Yu Zhirong, a retired official from the maritime law enforcement authority in the East China Sea, told the Global Times the ship is more likely to be deployed in the South China Sea, given the absence of relay stations in the vast waters.

"With abundant supplies and fuel, it would be able to carry out enduring surveillance tasks," said Yu.

Wang shared similar sentiments, noting most of the illegal oil exploitation by foreign countries takes place in waters far away from China's coastal areas.

The expert estimated that the large vessel will be equipped with at least two planes and several boats. "Entering November, the disputed waters become choppy, therefore, only ships above 1,000 tons could sail to the high seas. Meanwhile, the boats attached to the large ship could enter the lagoons for patrol," he said.

Wang also noted that the 10,000-ton vessel could serve as both "shield and sword" in safeguarding China's maritime rights.

According to him, the large ship could more effectively drive away armed foreign fishing boats, which operate in waters claimed by China, and carry out close-up surveillance on offshore oil platforms set up by foreign countries.

Tensions have been running high between Beijing and Tokyo over the Diaoyu Islands in the East China Sea, while China is also locked in disputes on the South China Sea with some Southeast Asian countries.

At last week's maritime work conference, Liu, the SOA head, named the major goals set for this year, including fostering the "combat capability" of the CCG, which was established last July.

He also vowed to strengthen the Chinese maritime law enforcement force's regular presence at sea and deepen the CCG and military's coordination in their maritime operations.
Posted in: Diplomacy, Military

Sunday, October 12, 2014

The end of FFG 514 Zhenjiang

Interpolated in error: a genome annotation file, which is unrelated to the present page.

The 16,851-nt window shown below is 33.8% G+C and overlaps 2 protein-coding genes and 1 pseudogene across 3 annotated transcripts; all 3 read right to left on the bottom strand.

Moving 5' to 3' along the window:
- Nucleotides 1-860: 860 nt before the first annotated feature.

The fate of 514 Zhenjiang after decommission is now settled -- said to have taken an inert AShCM right on the bridge while being a test dummy
-- hmmwv

Monday, May 13, 2013

FFG 514 (ZhenJiang) decommissioned today.

After 514 is gone; of the original 14 Type053H JiangHu I class built, only 4 are remaining with the PLAN.   

中国海军第1代导弹护卫舰镇江舰退役 服役35年
2013年05月13日 17:14  京江晚报  我有话说(162人参与)

  本报讯  昨天,被中央军委以镇江城市命名的我国第一代导弹护卫舰——“镇江舰”在东海舰队服役35年后,正式退役。





  他说,镇江市委、市政府和镇江人民的深情厚谊,将继续激励着我们全体官兵在新的岗位奋勇向前,不畏艰险,继续为祖国的海防事业作出新贡献。(魏华  沈春来)


   海军514舰,于1986年8月1日被中央军委命名为“镇江舰”。从此,镇江市欣喜地多了“一块流动的土地”、“一张流动的名片”。“镇江舰”是一艘有 着辉煌成就的战舰,它在捍卫国家权益、保卫海防、维护主权、支援经济建设等各方面都作出巨大贡献,为我国海军建设培养了一大批优秀的人才。

Saturday, October 11, 2014

The fourth PLAN test ship commissioned.

The first three test ships are:
891 Bi Sheng
892 Hua Luogeng
893 Zhan Tianyou

PLA Navy’s new comprehensive test vessel commissioned
( Source: China Military Online  )

       2014-October-11 17:38

The photos taken in early October show the commissioning and flag presentation ceremony of the comprehensive test ship "Li Siguang" of the Chinese People's Liberation Army Navy (PLAN) in a military port in Zhanjiang, south China’s Guangdong Province.

  ZHANJING, October 11 (ChinaMil) – Days ago, a naval port in Zhanjiang witnessed a commissioning and flag presentation ceremony held to mark a new comprehensive test ship "Li Siguang" to join the Chinese People's Liberation Army Navy (PLAN).